COUNTRY REPORT – The year brought a new administration to the White House, and with the change came legislative and regulatory news regarding federal infrastructure, retail mergers and acquisitions, and of course, tobacco.
In recent months, the Food and Drug Administration has finally taken action on pre-market tobacco products for newly reputable products.
These are the 10 main legislative and regulatory titles of the year, as reported by Online convenience store news:
1. President Biden Calls on FTC to Investigate Potential “Illegal Conduct” by Oil and Gas Companies
The Merchants Payments Coalition is also raising concerns about the credit card industry and its role in increasing prices at the pump.
2. The adoption of the infrastructure bill attracts applause from the industry
Retail groups say the $ 1.2 trillion package will encourage private sector investment in alternative energy.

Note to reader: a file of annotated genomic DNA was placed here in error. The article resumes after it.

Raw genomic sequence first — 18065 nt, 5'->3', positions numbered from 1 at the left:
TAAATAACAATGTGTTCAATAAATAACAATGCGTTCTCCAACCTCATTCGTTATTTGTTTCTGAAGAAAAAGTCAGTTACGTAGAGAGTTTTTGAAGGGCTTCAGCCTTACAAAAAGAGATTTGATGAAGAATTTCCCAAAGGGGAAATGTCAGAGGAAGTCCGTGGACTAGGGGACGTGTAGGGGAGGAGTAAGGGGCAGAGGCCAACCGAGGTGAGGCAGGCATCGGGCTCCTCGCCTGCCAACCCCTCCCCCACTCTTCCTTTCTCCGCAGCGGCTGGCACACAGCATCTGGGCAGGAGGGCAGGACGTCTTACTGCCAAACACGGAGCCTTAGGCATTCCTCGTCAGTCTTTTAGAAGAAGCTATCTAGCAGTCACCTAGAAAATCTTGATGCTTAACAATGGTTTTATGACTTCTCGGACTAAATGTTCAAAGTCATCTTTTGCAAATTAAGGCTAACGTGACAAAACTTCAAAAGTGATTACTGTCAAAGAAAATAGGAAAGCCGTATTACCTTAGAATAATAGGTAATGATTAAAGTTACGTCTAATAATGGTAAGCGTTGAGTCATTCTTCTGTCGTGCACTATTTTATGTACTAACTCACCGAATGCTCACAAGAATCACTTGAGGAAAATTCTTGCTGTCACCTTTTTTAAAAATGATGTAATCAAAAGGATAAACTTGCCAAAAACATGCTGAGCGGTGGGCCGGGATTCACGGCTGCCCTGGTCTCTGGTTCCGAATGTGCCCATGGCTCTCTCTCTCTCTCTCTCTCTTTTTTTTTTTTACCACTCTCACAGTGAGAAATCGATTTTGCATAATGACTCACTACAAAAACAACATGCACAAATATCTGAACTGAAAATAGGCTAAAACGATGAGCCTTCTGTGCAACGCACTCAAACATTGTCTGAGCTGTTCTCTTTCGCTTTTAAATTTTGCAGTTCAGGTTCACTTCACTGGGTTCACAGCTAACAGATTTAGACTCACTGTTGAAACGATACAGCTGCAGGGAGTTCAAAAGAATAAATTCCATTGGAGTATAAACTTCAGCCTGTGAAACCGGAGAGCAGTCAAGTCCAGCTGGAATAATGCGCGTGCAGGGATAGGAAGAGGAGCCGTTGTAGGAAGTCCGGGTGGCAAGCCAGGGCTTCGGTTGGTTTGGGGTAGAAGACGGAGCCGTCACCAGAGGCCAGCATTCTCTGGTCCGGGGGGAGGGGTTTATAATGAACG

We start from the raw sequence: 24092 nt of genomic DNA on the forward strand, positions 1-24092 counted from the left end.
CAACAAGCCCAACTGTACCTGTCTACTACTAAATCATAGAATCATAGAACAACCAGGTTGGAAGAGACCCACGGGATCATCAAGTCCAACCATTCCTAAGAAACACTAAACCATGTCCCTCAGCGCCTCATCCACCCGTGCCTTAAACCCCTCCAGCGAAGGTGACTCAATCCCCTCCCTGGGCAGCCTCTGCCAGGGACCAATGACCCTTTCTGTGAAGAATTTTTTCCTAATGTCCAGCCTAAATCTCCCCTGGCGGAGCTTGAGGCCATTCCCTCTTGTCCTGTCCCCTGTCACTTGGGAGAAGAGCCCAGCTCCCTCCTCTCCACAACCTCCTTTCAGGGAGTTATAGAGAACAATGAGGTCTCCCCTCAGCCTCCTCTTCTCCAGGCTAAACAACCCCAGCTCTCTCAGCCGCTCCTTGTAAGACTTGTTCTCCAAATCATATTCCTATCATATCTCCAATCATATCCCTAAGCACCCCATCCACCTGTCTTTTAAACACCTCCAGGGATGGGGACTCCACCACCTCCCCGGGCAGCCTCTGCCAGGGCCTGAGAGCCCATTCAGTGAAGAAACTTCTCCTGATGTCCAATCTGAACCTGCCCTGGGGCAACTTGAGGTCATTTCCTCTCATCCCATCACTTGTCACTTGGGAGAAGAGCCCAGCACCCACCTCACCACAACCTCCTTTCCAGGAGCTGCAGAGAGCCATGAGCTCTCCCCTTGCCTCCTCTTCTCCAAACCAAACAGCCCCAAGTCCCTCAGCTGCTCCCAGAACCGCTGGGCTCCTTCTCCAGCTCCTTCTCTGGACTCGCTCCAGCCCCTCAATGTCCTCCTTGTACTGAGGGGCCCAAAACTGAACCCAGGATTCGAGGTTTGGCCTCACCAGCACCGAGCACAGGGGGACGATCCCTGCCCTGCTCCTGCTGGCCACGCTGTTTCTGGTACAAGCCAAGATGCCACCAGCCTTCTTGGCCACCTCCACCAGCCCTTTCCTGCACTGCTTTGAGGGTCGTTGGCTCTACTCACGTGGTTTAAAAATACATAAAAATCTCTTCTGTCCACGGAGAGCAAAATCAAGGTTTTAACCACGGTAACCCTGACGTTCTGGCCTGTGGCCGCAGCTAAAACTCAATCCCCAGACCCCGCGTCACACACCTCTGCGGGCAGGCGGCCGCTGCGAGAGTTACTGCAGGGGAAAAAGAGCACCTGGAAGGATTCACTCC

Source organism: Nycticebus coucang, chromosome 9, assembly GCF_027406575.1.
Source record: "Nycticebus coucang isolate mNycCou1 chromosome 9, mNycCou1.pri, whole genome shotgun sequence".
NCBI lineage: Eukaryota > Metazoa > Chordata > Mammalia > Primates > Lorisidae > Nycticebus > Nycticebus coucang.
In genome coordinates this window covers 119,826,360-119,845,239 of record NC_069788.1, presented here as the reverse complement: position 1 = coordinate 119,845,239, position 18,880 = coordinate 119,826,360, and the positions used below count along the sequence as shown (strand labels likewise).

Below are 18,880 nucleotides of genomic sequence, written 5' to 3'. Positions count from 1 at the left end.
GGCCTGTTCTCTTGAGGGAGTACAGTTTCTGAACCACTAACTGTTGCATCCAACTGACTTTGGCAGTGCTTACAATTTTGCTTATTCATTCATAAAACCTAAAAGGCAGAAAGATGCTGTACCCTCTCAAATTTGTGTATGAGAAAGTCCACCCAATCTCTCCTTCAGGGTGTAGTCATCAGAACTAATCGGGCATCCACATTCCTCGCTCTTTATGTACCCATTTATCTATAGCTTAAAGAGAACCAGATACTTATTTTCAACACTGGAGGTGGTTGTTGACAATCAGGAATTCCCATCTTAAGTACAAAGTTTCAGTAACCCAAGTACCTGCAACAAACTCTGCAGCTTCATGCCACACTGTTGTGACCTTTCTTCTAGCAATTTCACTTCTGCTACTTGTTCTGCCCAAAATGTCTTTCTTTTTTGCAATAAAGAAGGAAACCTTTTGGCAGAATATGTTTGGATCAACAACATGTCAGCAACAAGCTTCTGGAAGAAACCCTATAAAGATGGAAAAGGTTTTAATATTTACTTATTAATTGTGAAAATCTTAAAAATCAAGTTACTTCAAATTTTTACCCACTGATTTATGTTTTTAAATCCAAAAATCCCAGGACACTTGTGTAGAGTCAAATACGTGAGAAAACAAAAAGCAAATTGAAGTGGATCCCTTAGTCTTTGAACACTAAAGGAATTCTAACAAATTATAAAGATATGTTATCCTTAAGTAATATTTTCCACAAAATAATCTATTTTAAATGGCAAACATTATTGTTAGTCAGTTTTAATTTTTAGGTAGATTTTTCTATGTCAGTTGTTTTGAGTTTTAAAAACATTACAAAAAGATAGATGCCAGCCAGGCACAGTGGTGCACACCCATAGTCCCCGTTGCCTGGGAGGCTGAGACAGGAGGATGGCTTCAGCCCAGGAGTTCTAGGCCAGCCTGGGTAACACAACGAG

4. President Biden pledges to reduce greenhouse gas emissions by at least 50% by 2030
The new target follows the president’s decision to join the Paris Agreement.
5. California flavored tobacco ban suspended until November 2022
A referendum submitted by the California Coalition for Fairness qualifies for balloting in next year’s general election.
6. Import ban of IQOS into the United States takes effect
The United States International Trade Commission has found that the product infringes two patents of the British American Tobacco Group.
7. FDA again pushes back implementation date for graphic warnings on cigarettes
A U.S. District Court in Texas has ordered that the effective date be extended to October 11, 2022.
8. Federal lawmakers introduce legislation supporting E15 sales throughout the year
Both houses of Congress unveil bills two weeks after a federal appeals court ruled against the sales.
9. FTC issues consent order for 7-Eleven acquisition of Speedway
The commission calls for the divestiture of locations in 293 markets in 20 states.
10. FDA will work to ban menthol cigarettes and all flavored cigars within the next year.
After a decade of examining the issue, the agency says there is “strong evidence” that a ban will help tobacco users quit smoking.